Figure 1 shows the phylogenetic neighborhood of A. haemolyticum strain 11018T in a 16S rRNA based tree. The sequences of the four 16S rRNA gene copies in the genome differ from each other by up to two nucleotides, and differ by up to five nucleotides from the previously published sequence generated from CIP 103370 (AJ234059) which contains one ambiguous base call.
Figure 1.
Figure 1.

Phylogenetic tree highlighting the position of A. haemolyticum strain 11018T relative to the type strains of the other species within the genus Arcanobacterium and to the type strains of the other genera within the family Actinomycetaceae. The trees were inferred from 1,388 aligned characters [29,30] of the 16S rRNA gene sequence under the maximum likelihood criterion [31] and rooted in accordance with the current taxonomy. The branches are scaled in terms of the expected number of substitutions per site. Numbers above branches are support values from 1,000 bootstrap replicates [32] if larger than 60%. Lineages with type strain genome sequencing projects registered in GOLD [33] are shown in blue, published genomes in bold.

The cells of strain 11018T are slender or irregular rods (0.3–0.8 × 1.0–5.0 µm) [Table 1 and Figure 2]. The cells are Gram-positive, nonmotile, not acid-fast and without endospores [1]. In young cultures, cells may show clubbed ends sometimes arranged in V formation, but there are no filaments. In older cultures, cells segment into short, irregular rods and cocci [1]. Strain 11018T is facultatively anaerobic. The cells grow slowly on nutrient agar, but grow better on horse blood agar, giving small, convex, translucent colonies surrounded by a zone of complete hemolysis after two days at 37°C [1]. The selective medium for this strain was developed by Coman [39] and contains 5% sheep blood and 3.5% of NaCl. Cell growth is enhanced by the addition of CO2 [1]. The optimum growth temperature is 37°C [1,26]. Cells do not withstand heating at 60°C for 15 min [1,5]. Strain 11018T is chemoorganotrophic and requires nutritionally rich media for growth [1,26]. The fermentative metabolism of this strain produces acid but does not produce gas from glucose and several other carbohydrates on which growth occurs [1,26]. Acid production is mainly acetic, lactic and succinic acids [1,26]. Catalase, nitrate reduction and gelatine hydrolysis reactions are negative [6]. Strain 11018T produces N-acetyl-β-galactosidase, alkaline phosphatase, extracellular DNase, β-galactosidase, α-glucosidase and pyrazinamidase. It does not produce acid phosphatase, α-chymotrypsin, cystine arylamidase, esterase (C4), esterase lipase (C8), α-fucosidase, α-galactosidase, β-glucosidase, β-glucuronidase, leucine arylamidase, lipase (C14), α-mannosidase, naphthol-AS-BI-phosphohydrolase, trypsin, valine arylamidase and urease [1,6]. Strain 11018T is not able to ferment adonitol, L-arabitol, erythritol, D-fructose, glycerol, glycogen, D-mannitol and D-xylose. It is resistant to oxytetracycline (30µg per disc) but susceptible to nalidixic acid (30µg per disc), sulfamethoxazole trimethoprim (25µg per disc), amikacin (10µg per disc) or cefoxitin (30µg per disc) [1,42].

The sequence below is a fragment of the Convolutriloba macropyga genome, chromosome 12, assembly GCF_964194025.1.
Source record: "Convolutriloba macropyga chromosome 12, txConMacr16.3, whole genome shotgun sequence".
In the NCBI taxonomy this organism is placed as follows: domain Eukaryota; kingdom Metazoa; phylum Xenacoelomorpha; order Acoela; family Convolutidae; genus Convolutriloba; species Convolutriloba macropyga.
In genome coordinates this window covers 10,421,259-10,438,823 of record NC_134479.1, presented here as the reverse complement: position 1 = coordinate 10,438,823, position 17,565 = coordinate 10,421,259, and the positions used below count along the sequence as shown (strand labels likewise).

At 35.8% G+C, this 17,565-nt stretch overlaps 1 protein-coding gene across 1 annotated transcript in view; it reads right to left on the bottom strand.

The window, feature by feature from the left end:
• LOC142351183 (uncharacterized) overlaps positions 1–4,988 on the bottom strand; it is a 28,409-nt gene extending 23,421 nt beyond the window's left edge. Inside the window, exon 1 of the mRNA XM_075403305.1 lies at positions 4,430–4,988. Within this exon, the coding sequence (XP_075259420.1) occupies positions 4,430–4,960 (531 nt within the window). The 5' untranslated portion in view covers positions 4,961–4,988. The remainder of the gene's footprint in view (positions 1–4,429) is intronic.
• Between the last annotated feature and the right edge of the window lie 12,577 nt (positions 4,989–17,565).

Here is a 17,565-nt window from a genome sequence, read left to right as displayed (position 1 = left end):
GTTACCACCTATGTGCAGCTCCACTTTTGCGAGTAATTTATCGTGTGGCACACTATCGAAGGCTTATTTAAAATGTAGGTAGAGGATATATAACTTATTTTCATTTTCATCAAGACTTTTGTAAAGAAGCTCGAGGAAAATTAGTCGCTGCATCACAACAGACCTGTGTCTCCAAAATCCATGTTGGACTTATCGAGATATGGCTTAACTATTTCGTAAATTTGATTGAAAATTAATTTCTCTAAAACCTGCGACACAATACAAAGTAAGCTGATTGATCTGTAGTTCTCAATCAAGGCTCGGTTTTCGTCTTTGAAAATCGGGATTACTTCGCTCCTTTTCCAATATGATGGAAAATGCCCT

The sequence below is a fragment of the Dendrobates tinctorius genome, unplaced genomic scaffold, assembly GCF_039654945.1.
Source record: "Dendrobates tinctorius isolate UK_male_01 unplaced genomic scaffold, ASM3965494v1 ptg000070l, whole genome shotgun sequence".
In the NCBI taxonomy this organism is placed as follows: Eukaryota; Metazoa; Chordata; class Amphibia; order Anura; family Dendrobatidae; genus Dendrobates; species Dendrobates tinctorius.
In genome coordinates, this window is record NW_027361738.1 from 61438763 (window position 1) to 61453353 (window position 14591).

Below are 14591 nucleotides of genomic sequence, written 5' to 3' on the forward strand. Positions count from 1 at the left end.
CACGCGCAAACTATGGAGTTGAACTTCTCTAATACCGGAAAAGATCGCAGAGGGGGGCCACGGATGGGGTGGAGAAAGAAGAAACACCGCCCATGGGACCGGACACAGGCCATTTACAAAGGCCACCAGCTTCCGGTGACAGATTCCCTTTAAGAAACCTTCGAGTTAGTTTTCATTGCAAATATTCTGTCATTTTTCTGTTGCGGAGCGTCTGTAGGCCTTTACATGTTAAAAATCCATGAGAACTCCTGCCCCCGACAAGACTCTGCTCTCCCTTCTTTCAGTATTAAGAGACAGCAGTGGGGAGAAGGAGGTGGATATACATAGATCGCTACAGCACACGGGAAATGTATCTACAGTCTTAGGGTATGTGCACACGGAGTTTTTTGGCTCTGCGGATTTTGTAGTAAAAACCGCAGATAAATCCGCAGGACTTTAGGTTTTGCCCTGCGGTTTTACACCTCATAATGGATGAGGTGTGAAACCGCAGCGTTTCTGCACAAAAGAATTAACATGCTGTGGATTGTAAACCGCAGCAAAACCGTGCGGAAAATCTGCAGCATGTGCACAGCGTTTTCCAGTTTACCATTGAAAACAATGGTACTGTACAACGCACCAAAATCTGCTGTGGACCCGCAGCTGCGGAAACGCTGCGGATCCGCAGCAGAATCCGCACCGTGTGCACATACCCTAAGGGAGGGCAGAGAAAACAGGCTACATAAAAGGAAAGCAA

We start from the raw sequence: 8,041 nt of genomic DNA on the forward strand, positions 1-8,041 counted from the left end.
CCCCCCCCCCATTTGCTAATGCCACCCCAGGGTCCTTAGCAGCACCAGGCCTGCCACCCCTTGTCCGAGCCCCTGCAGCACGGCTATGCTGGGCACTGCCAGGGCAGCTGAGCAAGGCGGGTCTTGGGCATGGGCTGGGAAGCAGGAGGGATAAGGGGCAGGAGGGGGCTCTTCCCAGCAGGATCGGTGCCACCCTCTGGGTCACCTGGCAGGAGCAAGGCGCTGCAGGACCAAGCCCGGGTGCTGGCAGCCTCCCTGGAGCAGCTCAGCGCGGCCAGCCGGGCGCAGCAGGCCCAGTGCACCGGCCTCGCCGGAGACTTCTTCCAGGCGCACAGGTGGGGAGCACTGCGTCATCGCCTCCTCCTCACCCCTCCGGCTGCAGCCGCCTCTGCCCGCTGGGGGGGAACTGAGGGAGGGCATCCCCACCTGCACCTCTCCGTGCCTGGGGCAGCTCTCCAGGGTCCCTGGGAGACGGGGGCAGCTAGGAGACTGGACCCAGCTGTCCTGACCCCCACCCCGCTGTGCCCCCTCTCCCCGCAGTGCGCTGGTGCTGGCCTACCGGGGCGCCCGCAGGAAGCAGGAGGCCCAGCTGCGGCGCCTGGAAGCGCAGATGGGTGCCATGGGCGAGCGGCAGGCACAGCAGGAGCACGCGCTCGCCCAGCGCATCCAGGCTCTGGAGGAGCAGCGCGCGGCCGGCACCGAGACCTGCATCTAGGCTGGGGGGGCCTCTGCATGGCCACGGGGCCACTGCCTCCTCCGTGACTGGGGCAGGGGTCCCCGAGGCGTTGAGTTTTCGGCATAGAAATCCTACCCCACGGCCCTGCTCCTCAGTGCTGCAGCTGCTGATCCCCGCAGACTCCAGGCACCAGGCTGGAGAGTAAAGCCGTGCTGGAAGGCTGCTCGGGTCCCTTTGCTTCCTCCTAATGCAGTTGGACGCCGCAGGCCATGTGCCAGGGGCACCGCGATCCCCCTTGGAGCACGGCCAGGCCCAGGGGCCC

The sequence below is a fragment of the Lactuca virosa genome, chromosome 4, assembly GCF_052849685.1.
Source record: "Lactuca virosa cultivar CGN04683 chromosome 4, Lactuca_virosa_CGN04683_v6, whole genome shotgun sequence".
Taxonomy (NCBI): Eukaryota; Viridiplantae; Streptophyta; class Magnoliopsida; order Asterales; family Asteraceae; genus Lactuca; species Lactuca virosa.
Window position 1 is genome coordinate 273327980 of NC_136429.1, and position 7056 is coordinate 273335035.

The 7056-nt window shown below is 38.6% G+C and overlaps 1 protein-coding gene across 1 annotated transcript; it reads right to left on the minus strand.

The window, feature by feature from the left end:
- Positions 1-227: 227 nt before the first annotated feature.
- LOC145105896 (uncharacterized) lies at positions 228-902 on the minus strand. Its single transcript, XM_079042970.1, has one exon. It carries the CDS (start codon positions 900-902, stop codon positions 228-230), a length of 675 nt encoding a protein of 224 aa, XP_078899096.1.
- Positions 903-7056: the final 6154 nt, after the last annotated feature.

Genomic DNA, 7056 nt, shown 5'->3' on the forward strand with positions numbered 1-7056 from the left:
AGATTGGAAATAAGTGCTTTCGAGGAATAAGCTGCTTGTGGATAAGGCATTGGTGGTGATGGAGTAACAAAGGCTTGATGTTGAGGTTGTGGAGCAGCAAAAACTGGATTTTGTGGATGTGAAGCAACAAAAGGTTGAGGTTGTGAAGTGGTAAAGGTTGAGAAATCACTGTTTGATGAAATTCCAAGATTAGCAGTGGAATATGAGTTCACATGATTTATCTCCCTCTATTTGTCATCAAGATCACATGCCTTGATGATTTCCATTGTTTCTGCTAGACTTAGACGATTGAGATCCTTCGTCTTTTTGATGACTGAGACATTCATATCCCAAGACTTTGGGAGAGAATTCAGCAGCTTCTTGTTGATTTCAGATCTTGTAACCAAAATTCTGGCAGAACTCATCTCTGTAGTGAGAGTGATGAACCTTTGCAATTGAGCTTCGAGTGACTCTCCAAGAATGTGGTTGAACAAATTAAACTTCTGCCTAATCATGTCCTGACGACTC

Figure 2.
Figure 2.

Scanning electron micrograph of A. haemolyticum strain 11018T

Table 1.

Classification and general features of A. haemolyticum strain 11018T according to the MIGS recommendations [34].




Evidence code


Current classification

Domain Bacteria

TAS [35]


Phylum Actinobacteria

TAS [36]


Class Actinobacteria

TAS [3]


Subclass Actinobacteridae

TAS [3,4]


Order Actinomycetales

TAS [25,37]


Suborder Actinomycineae

TAS [3,4]


Family Actinomycetaceae

TAS [25,37]


Genus Arcanobacterium

TAS [1,6,38]


Species Arcanobacterium haemolyticum

TAS [1,5,38]


Type strain 11018

TAS [1]


Gram stain


TAS [1]


Cell shape

slender, irregular rods (0.3–0.8 × 1.0–5.0 µm)

TAS [1]




TAS [1]




TAS [1]


Temperature range

not reported


Optimum temperature


TAS [1]




TAS [39]


Oxygen requirement

facultatively anaerobic

TAS [1]


Carbon source


TAS [1,5,6]


Energy source


TAS [26]



pharynx of humans and farm animals

TAS [26]


Biotic relationship

obligate parasite

TAS [26]



pharyngeal or skin lesions

TAS [26]


Biosafety level


TAS [40]



infections amongst American soldiers

TAS [5]


Geographic location

North and West Pacific

TAS [5]


Sample collection time

1946 or before

TAS [1,5]



not reported




not reported




not reported